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Creativity and the evolution of semiotic units using Internet communication
DISSERTATION

, The Claremont Graduate University, United States

The Claremont Graduate University . Awarded

Abstract

E-mail messages collected from three Internet populations demonstrate that graphical display, exaggeration, and play are used as part of the communicants' basic creative knowledge systems. Of the 1735 e-mail messages used for this analysis, 799 (46%) were posted as a part of a conversational thread, 185 (11%) were posted in response to researcher inserted questions, and 751 (43%) were independently posted. A Thurstone-type scale (Anastasi, 1988) was used to measure three judges perceptions: satisfaction, play, and creativity. Four "Question Messages" were developed and inserted into Internet discourse as plausibility measures. A matrix was developed to structure the observation and classification of verbal and non-verbal components of e-mail messages. Nonverbal components were: Graphics (diagrams and print presentation) and Exaggeration (size and number). Verbal components were: Exaggeration (referents and comparison) and Joking (paralanguage, word play, fit, and joking over time). The most important predictors of positive judges perception were Size Attribute and Use of Signals Variables.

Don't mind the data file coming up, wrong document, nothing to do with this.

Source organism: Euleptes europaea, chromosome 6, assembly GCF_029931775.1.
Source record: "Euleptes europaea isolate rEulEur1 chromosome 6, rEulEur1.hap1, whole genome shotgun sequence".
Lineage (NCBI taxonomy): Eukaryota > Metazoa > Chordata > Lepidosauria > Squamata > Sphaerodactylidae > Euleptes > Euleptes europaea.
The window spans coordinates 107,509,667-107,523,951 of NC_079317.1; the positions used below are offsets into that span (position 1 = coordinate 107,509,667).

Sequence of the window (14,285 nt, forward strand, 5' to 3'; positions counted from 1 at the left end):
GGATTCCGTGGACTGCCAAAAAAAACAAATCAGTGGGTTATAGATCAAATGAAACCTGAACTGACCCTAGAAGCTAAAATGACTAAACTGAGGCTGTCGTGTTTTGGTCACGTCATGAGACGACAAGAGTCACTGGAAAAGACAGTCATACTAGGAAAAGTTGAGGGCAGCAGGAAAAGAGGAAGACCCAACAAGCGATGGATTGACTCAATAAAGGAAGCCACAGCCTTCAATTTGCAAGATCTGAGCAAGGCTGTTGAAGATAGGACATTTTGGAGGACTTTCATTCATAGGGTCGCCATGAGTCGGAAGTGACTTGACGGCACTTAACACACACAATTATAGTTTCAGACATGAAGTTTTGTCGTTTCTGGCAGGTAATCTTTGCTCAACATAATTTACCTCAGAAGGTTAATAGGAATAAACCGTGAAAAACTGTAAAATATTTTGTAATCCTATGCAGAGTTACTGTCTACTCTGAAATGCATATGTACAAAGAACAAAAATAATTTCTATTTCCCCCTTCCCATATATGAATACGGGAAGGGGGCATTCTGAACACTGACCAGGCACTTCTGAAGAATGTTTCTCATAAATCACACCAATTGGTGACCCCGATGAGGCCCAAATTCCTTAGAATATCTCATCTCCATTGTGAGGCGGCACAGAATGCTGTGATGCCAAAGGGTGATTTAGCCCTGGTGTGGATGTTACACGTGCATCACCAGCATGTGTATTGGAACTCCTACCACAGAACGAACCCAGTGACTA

Citation

Albertson, M.E. Creativity and the evolution of semiotic units using Internet communication. Ph.D. thesis, The Claremont Graduate University. Retrieved October 14, 2019 from .

This record was imported from ProQuest on October 23, 2013. [Original Record]

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